Love is patient

Posted on · Posted in Parenting

Patience is often referred to as something that can be lost – as in “you are really causing me to lose my patience.” But how would it sound if you were to say “you are really causing me to lose my love for you?” If love is patient, then “losing” patience can be equated to losing love. Said this way the idea of losing patience is not a pretty one.

A working definition of patience is living in the expectation of God’s care. Patience is part of the Spirit’s fruit. Patience is the opposite of frustration. Patience is a sure belief that God will not abandon you. No matter what the circumstance God’s love and care for you is never in doubt. Patience, like the other gifts of the Holy Spirit’s fruit, is always there to be embraced. Patience can never be lost. You can chose to doubt God’s care for you, but patience is always there for you.

Both toddlers and teenagers are equally adept in calling for patience to be deployed. You see love is not just a mindset, but a particular action that God commands us to take.  Biblical love is not a natural thing.  We can naturally love ice cream. We cannot naturally be patient. Biblical patience is a fruit of the Spirit. It cannot be modeled by sitting on a rocker on the front porch. It is modeled by a deep abiding trust that God will care for me as I seek to be a faithful parent.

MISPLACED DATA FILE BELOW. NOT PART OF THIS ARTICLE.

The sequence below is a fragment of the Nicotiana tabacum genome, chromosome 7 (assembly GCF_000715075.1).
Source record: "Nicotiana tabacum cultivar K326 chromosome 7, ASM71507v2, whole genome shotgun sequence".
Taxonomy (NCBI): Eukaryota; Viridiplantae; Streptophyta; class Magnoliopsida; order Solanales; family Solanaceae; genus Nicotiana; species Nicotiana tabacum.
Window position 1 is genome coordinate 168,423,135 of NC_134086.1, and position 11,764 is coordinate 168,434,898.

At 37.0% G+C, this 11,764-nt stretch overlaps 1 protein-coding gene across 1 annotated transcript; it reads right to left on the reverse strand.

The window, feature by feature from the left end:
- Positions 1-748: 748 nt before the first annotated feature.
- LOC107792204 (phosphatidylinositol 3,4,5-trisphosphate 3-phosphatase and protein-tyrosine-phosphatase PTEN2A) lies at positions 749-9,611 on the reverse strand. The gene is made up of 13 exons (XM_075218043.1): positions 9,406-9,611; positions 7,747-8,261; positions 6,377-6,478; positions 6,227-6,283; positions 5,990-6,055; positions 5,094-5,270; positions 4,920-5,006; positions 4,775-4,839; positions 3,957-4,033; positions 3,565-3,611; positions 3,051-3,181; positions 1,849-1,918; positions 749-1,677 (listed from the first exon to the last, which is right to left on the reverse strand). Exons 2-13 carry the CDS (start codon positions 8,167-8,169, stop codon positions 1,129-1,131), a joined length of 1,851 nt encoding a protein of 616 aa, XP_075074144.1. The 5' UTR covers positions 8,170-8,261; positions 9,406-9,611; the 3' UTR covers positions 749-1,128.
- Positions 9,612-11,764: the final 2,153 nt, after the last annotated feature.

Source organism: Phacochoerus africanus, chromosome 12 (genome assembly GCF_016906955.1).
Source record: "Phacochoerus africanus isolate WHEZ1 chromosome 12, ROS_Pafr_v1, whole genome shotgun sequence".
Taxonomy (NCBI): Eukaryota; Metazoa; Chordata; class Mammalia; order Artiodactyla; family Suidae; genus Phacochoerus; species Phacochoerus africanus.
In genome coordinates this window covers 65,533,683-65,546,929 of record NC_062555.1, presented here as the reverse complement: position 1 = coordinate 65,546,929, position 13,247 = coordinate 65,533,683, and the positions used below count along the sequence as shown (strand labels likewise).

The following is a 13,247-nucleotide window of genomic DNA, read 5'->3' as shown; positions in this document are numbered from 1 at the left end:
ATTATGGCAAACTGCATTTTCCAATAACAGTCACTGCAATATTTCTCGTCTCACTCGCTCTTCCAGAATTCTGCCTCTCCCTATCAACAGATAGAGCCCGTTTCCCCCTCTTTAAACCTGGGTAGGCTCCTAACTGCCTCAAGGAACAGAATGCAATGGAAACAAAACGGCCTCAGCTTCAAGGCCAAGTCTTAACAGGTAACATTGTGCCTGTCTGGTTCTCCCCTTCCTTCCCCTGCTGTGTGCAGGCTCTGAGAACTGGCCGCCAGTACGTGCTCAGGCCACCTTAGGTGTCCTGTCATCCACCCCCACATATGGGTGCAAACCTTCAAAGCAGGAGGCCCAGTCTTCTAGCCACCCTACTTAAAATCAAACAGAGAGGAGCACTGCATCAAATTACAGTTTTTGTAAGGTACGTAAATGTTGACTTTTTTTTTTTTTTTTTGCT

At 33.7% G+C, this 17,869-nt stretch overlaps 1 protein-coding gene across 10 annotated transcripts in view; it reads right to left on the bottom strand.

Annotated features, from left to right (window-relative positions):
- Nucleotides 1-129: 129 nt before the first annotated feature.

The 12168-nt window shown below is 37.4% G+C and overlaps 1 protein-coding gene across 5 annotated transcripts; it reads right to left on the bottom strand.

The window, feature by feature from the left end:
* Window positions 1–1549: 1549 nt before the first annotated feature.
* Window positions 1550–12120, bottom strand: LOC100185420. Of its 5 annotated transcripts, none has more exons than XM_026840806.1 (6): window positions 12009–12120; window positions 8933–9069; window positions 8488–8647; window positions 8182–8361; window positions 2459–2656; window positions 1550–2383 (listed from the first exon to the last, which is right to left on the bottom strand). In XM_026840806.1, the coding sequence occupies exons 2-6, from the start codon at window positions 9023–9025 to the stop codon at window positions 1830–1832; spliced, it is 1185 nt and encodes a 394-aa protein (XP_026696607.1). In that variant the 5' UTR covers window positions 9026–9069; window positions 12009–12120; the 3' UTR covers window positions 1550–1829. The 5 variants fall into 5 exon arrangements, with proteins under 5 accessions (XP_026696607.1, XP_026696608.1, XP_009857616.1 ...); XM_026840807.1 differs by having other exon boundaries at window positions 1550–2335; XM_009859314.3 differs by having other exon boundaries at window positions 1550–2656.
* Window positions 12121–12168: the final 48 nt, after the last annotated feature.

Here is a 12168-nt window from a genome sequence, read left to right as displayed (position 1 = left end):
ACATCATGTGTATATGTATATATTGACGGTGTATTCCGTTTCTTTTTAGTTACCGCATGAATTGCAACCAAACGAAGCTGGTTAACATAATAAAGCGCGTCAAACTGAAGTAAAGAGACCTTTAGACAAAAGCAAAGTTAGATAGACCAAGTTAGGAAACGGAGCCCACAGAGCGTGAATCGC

Patience means that my failures as a parent never cancel out the commitment of Jesus Christ to love me and care for me.

So, when Paul describes what love is he begins with patience. Any specific situation we face in raising our children can be challenging and overwhelming. The first step to addressing the problem with love is to believe that God will care for you. You can believe that God has wisdom in his word that will exactly fit the situation at hand. You can trust God as you cry out to him for help. You can be patient!

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Jay Younts
John A. (Jay) Younts is the Shepherd Press blogger, and is a ruling elder serving at Redeemer Associate Reformed Presbyterian Church in Moore, South Carolina. He has written Everyday Talk, Everyday Talk About Sex & Marriage, Finding the Right Track, the In Touch With Paul stewardship series, and What About War. He has studied and taught about biblical childrearing for 30 years. He and his late wife Ruth have five adult children.